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Thoughts like those are normal. After all, we tend to remember lasting psychological trauma more vividly than fleeting joy. But if you dig deep, you’ll rediscover that the ’90s gave us so much to fondly revisit. Consider the four pillars of true ’90s culture.

Boy Bands

We all pretended to hate them, but watch us come alive at a karaoke bar when “I Want It That Way” comes on. Arguably more influential than Brit Pop and Grunge put together, because hello – Justin Timberlake. He’s a legitimate cultural gem.

Man-Child Movies

Adam Sandler is just behind The Simpsons in terms of his influence on humor. Somehow his man-child schtick didn’t get old until the aughts, and his success in that arena ushered in a wave of other man-child movies from fellow ’90s comedians. RIP Chris Farley (and WTF Rob Schneider).

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Teen Angst

In horror, dramas, comedies, and everything in between: Troubled teens! Getting into trouble! Who couldn’t relate to their First World problems, plaid flannels, and lose grasp of the internet?

Mainstream Nihilism

From the Coen Bros to Fincher to Tarantino, filmmakers on the verge of explosive popularity seemed interested in one thing: mind f*cking their audiences by putting characters in situations (and plot lines) beyond anyone’s control.

Feeling better about that walk down memory lane? Good. Enjoy the revival.

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And revisit some important ’90s classics all this weekend during IFC’s ’90s Marathon. Check out the full schedule here.

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Get Physical

DVDs are the new Vinyl

Portlandia Season 7 Now Available On Disc.

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In this crazy digital age, sometimes all we really want is to reach out and touch something. Maybe that’s why so many of us are still gung-ho about owning stuff on DVD. It’s tangible. It’s real. It’s tech from a bygone era that still feels relevant, yet also kitschy and retro. It’s basically vinyl for people born after 1990.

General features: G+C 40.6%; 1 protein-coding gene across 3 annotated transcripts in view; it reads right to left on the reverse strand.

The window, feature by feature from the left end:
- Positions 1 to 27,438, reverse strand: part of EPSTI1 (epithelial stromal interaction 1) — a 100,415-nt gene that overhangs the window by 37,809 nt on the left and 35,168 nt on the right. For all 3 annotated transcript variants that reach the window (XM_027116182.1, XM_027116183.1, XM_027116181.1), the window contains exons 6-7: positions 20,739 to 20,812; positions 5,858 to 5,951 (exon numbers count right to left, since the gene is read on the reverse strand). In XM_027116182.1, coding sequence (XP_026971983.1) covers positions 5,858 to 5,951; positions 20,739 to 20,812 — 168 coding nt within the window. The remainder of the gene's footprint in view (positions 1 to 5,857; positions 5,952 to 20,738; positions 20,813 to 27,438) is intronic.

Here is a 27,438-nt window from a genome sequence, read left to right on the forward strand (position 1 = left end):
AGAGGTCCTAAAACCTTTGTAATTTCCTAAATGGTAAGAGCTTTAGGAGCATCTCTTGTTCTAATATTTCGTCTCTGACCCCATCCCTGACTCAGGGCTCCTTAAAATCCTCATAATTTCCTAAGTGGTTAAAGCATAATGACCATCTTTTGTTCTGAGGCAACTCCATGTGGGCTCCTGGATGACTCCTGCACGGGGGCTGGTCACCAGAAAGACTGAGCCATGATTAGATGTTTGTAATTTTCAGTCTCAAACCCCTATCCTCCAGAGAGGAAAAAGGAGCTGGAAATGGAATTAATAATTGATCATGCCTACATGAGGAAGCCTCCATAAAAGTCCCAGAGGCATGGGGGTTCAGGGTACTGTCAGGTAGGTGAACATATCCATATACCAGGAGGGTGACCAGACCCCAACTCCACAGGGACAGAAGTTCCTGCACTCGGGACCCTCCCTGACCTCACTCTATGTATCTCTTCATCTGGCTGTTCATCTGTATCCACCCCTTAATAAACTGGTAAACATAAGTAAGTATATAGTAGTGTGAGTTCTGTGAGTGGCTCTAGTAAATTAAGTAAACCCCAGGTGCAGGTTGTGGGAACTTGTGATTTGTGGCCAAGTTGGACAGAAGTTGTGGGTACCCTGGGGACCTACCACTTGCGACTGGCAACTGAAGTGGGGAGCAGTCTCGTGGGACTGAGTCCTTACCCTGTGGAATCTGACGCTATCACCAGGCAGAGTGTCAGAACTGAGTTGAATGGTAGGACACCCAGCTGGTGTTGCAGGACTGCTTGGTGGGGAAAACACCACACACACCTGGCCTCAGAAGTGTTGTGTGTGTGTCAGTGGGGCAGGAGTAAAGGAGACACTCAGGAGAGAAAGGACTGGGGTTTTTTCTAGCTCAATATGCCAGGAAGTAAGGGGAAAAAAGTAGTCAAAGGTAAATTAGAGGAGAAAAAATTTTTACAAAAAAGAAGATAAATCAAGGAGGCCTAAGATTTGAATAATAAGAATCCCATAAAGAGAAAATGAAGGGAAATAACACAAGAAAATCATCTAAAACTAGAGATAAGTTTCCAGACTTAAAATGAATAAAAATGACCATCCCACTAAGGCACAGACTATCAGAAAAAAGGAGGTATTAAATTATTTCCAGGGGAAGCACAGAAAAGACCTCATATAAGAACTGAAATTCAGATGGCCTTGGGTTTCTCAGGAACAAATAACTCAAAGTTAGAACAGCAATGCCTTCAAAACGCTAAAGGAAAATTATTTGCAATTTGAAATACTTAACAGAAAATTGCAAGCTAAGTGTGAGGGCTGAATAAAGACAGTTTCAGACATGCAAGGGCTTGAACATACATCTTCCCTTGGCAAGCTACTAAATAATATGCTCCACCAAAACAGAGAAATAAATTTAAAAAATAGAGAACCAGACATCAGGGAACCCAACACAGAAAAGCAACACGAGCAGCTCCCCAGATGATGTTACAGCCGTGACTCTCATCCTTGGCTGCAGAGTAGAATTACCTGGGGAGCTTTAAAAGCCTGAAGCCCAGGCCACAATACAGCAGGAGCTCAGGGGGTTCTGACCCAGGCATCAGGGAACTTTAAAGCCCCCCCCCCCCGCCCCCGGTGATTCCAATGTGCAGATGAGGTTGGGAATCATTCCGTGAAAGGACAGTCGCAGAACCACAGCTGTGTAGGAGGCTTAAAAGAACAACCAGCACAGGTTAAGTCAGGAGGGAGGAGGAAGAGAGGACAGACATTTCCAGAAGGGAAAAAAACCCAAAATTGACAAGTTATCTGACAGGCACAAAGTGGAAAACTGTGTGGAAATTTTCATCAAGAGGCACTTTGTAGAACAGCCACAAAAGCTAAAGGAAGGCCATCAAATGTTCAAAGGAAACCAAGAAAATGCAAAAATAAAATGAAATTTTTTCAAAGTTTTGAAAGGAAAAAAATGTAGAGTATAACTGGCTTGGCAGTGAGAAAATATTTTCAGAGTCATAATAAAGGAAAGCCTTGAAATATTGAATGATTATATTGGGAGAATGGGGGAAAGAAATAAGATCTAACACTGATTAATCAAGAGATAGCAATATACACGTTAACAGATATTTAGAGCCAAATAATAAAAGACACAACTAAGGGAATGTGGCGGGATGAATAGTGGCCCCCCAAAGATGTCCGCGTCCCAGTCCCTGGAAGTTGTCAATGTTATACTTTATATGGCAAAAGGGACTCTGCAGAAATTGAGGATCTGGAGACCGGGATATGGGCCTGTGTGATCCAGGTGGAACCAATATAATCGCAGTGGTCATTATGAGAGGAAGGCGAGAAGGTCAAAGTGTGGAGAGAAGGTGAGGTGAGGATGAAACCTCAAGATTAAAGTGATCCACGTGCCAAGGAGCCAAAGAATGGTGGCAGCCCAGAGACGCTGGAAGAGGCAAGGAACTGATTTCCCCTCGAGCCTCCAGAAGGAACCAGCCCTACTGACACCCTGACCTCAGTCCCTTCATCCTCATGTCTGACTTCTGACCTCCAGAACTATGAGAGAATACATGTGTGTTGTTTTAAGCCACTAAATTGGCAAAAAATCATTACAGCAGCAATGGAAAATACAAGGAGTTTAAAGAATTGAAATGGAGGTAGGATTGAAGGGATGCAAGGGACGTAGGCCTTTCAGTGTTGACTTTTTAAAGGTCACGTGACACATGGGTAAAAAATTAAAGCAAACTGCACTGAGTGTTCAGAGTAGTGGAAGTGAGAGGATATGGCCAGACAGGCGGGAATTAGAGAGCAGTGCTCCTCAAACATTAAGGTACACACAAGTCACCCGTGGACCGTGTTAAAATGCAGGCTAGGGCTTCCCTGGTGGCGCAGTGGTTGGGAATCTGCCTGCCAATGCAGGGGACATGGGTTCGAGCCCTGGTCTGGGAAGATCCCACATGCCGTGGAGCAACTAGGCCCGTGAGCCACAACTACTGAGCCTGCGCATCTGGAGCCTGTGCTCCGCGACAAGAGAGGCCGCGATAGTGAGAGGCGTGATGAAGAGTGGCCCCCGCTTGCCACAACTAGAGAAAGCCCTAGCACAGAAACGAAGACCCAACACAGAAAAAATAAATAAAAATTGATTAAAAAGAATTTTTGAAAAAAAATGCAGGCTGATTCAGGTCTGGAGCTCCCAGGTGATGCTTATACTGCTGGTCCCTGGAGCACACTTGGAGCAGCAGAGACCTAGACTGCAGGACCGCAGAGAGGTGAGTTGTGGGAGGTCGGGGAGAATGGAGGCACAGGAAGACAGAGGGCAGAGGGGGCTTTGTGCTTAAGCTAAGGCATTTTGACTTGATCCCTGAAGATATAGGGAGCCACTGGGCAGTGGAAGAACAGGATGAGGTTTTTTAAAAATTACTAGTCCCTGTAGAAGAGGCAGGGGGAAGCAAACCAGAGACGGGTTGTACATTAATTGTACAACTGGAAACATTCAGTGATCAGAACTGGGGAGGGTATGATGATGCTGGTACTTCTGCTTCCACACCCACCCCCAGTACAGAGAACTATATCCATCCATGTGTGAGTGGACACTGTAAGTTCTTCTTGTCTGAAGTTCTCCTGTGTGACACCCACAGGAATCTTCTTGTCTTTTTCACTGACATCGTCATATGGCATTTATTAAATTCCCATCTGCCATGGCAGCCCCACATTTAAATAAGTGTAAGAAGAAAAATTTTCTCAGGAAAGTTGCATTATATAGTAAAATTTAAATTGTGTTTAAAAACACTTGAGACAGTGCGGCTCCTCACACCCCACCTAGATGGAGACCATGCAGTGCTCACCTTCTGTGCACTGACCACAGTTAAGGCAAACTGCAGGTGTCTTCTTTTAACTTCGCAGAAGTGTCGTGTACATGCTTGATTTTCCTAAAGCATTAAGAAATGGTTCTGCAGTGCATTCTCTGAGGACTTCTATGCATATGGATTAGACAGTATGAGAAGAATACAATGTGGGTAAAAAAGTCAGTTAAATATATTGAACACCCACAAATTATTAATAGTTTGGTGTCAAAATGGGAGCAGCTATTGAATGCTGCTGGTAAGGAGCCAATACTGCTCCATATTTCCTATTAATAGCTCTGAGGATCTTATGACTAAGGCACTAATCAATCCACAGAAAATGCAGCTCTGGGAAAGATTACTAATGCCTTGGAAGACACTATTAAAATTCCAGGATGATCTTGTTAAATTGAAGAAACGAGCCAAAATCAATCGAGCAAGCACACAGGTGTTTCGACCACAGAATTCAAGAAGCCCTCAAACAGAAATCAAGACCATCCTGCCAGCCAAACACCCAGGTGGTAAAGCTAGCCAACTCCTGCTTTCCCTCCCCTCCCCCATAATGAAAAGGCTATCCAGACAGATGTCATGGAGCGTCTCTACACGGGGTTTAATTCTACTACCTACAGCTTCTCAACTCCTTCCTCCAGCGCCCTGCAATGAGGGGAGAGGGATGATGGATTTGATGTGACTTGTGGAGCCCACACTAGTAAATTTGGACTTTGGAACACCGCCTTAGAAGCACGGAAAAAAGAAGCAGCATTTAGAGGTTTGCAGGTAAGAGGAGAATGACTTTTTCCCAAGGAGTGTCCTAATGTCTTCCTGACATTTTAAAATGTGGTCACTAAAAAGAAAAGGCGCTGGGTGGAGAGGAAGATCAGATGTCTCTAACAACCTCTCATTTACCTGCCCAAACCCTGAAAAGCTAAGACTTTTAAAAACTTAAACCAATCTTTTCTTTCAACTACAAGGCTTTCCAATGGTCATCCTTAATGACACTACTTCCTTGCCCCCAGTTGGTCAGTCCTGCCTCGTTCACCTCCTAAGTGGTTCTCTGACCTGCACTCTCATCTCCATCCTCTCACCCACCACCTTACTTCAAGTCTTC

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Inevitably we all have that friend whose love of the disc is so absolutely repellent that he makes the technology less appealing. “The resolution, man. The colors. You can’t get latitude like that on a download.” Go to hell, Tim.

Yes, Tim sucks, and you don’t want to be like Tim, but maybe he’s onto something and DVD is still the future. Here are some benefits that go beyond touch.

It’s Decor and Decorum

With DVDs and a handsome bookshelf you can show off your great taste in film and television without showing off your search history. Good for first dates, dinner parties, family reunions, etc.

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Forget Public Wifi

Warm up that optical drive. No more awkwardly streaming episodes on shady free wifi!

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Inter-not

Internet service goes down. It happens all the time. It could happen right now. Then what? Without a DVD on hand you’ll be forced to make eye contact with your friends and family. Or worse – conversation.

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Self Defense

You can’t throw a download like a ninja star. Think about it.

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If you’d like to experience the benefits DVD ownership yourself, Portlandia Season 7 is now available on DVD and Blue-Ray.